What does it mean for something to be true? To have or know the truth? Are only concepts true, or can statements be true? Can things be true? What does it mean for a person to be true? To be false? Is there one truth for all, or does truth vary with the knower? This course will examine two influential Medieval accounts of truth: the De veritate of Anselm of Canterbury on the one hand, and Question 1 of the Quæstiones disputatæ de veritate and Summa theologiæ I.16-17 and II-II.109-113 of Thomas Aquinas. A reading knowledge of Latin is helpful, although not required, for this course.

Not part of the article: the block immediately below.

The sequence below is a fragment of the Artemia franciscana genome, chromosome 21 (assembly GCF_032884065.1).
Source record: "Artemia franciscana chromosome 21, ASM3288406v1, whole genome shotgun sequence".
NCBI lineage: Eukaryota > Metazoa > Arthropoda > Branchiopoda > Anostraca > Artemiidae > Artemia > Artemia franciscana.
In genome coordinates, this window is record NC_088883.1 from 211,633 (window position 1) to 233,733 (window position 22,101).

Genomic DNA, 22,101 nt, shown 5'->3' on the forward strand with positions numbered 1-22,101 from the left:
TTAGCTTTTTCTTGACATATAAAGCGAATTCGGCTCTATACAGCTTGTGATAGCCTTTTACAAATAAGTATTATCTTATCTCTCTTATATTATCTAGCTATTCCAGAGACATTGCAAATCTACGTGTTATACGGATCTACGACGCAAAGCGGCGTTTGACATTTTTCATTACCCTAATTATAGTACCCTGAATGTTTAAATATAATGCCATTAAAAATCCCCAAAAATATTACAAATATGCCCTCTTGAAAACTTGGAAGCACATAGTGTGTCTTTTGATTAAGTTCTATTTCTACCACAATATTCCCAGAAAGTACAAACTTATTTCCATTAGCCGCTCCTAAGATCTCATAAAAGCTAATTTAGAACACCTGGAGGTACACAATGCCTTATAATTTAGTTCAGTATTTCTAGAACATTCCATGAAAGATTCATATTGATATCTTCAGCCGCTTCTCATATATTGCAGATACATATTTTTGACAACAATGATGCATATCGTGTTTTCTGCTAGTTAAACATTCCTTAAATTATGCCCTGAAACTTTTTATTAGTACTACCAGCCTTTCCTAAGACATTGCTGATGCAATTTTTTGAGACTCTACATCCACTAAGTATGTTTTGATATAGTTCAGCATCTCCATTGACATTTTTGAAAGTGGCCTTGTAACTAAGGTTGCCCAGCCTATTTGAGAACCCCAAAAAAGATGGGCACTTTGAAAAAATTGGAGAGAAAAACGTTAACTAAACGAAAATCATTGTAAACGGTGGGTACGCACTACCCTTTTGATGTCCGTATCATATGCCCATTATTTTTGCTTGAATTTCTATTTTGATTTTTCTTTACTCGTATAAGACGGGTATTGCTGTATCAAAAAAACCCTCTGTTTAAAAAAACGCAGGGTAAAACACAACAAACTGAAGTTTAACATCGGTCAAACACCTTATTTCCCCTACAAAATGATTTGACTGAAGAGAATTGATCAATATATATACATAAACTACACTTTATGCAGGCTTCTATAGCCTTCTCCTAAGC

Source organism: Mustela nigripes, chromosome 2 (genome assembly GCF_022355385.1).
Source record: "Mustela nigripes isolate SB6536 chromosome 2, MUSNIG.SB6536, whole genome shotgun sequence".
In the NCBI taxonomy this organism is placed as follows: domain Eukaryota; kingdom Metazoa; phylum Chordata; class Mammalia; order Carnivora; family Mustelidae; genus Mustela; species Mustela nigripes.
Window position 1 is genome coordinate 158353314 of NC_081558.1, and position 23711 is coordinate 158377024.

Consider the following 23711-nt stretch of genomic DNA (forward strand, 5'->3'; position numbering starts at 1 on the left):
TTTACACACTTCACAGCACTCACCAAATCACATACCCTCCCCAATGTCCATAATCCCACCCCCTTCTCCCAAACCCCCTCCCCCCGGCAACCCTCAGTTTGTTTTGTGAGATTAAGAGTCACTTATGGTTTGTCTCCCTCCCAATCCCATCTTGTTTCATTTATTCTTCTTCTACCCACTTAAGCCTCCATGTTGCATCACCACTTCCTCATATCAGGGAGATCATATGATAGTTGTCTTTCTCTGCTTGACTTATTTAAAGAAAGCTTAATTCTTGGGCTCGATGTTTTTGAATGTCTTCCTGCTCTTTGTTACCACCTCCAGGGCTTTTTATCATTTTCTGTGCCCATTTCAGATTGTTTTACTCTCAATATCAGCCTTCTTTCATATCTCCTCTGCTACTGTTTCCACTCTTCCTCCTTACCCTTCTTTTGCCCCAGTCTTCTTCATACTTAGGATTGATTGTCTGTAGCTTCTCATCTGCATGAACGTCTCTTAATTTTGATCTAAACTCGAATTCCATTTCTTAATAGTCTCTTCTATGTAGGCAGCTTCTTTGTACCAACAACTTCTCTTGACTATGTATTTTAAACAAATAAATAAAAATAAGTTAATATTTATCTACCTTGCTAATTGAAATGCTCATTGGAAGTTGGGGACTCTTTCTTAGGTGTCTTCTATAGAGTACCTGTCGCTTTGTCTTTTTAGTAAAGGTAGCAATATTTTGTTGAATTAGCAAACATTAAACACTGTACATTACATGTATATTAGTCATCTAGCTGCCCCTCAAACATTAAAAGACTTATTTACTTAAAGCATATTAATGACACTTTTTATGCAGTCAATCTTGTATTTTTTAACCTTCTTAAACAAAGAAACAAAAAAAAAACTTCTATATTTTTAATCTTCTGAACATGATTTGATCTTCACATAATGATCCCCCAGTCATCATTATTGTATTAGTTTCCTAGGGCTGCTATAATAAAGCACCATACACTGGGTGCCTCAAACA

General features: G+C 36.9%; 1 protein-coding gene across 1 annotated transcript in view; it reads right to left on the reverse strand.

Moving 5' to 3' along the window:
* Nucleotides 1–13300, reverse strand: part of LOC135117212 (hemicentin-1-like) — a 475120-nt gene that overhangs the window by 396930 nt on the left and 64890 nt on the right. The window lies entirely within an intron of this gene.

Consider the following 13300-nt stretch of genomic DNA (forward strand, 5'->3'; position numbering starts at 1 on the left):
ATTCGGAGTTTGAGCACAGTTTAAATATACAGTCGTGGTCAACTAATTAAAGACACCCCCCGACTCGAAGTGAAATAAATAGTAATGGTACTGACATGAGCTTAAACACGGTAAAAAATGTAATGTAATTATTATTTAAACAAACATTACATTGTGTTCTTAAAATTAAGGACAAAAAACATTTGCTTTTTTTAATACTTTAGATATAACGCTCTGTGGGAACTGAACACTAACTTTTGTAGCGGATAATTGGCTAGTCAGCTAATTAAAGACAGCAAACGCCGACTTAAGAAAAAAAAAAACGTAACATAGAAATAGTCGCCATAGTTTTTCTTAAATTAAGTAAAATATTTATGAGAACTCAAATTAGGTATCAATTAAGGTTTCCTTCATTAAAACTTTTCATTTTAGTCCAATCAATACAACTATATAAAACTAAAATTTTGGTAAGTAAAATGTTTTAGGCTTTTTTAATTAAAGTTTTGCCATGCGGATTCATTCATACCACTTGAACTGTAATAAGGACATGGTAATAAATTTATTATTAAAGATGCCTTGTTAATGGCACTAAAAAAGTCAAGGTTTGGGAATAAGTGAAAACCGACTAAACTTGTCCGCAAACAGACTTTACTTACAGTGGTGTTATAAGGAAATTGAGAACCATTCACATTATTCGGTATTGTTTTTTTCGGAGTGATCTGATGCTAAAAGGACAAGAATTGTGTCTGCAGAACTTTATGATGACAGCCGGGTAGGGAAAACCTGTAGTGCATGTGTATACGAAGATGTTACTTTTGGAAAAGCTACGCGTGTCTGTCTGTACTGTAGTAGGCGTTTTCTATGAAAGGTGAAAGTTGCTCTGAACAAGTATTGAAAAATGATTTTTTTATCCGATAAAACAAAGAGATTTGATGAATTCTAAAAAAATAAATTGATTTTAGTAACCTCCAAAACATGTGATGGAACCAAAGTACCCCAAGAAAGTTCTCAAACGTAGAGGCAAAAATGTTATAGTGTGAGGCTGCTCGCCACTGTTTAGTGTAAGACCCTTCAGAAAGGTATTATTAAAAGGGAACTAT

BIBLIOGRAPHY:Bibliography: ANSELM OF CANTERBURY, Three Philosophical Dialogues: On Truth, On Freedom of Choice, On the Fall of the Devil, transl. by Thomas Williams, Hackett, 2002; THOMAS AQUINAS, Quæstiones disputatæ de veritate1 and Summa theologiæ I.16-17 and II-II.109-113;JOHN MILBANK and CATHERINE PICKSTOCK, Truth in Aquinas, Routledge, 2000; SANDRA VISSER and THOMAS WILLIAMS, “Anselm on Truth,” in: The Cambridge Companion to Anselm, ed. by Brian Davies and Brian Leftow, 204-224, Cambridge University Press, 2004; JOHN F. WIPPEL, “Truth in Thomas Aquinas,” in: Metaphysical Themes in Thomas Aquinas II (Studies in Philosophy and History of Philosophy), 65-112, Catholic University of America Press, 2007